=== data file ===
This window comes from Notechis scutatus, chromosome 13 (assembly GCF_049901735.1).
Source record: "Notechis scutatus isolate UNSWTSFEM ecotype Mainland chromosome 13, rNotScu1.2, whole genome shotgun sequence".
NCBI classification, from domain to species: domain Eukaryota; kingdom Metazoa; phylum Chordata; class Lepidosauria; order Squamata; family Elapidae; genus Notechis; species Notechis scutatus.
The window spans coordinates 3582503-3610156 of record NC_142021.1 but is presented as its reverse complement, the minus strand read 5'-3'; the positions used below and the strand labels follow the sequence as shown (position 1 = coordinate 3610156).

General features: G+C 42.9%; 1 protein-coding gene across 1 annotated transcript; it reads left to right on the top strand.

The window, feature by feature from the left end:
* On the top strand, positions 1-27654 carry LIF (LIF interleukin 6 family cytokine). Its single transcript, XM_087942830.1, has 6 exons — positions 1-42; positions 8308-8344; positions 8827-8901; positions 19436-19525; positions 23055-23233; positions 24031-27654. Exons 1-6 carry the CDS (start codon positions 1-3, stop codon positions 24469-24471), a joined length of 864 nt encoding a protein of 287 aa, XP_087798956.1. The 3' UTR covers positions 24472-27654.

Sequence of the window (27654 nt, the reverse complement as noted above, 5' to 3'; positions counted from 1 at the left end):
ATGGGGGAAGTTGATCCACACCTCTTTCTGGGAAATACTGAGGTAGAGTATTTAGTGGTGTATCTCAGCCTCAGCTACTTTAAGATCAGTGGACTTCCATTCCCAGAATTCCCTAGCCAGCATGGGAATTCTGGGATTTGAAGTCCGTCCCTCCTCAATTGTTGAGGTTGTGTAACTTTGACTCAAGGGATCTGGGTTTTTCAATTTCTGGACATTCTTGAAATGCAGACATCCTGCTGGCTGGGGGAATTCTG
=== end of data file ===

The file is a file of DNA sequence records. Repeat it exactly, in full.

This window comes from Notechis scutatus, chromosome 13 (assembly GCF_049901735.1).
Source record: "Notechis scutatus isolate UNSWTSFEM ecotype Mainland chromosome 13, rNotScu1.2, whole genome shotgun sequence".
NCBI classification, from domain to species: domain Eukaryota; kingdom Metazoa; phylum Chordata; class Lepidosauria; order Squamata; family Elapidae; genus Notechis; species Notechis scutatus.
The window spans coordinates 3582503-3610156 of record NC_142021.1 but is presented as its reverse complement, the minus strand read 5'-3'; the positions used below and the strand labels follow the sequence as shown (position 1 = coordinate 3610156).

General features: G+C 42.9%; 1 protein-coding gene across 1 annotated transcript; it reads left to right on the top strand.

The window, feature by feature from the left end:
* On the top strand, positions 1-27654 carry LIF (LIF interleukin 6 family cytokine). Its single transcript, XM_087942830.1, has 6 exons — positions 1-42; positions 8308-8344; positions 8827-8901; positions 19436-19525; positions 23055-23233; positions 24031-27654. Exons 1-6 carry the CDS (start codon positions 1-3, stop codon positions 24469-24471), a joined length of 864 nt encoding a protein of 287 aa, XP_087798956.1. The 3' UTR covers positions 24472-27654.

Sequence of the window (27654 nt, the reverse complement as noted above, 5' to 3'; positions counted from 1 at the left end):
ATGGGGGAAGTTGATCCACACCTCTTTCTGGGAAATACTGAGGTAGAGTATTTAGTGGTGTATCTCAGCCTCAGCTACTTTAAGATCAGTGGACTTCCATTCCCAGAATTCCCTAGCCAGCATGGGAATTCTGGGATTTGAAGTCCGTCCCTCCTCAATTGTTGAGGTTGTGTAACTTTGACTCAAGGGATCTGGGTTTTTCAATTTCTGGACATTCTTGAAATGCAGACATCCTGCTGGCTGGGGGAATTCTG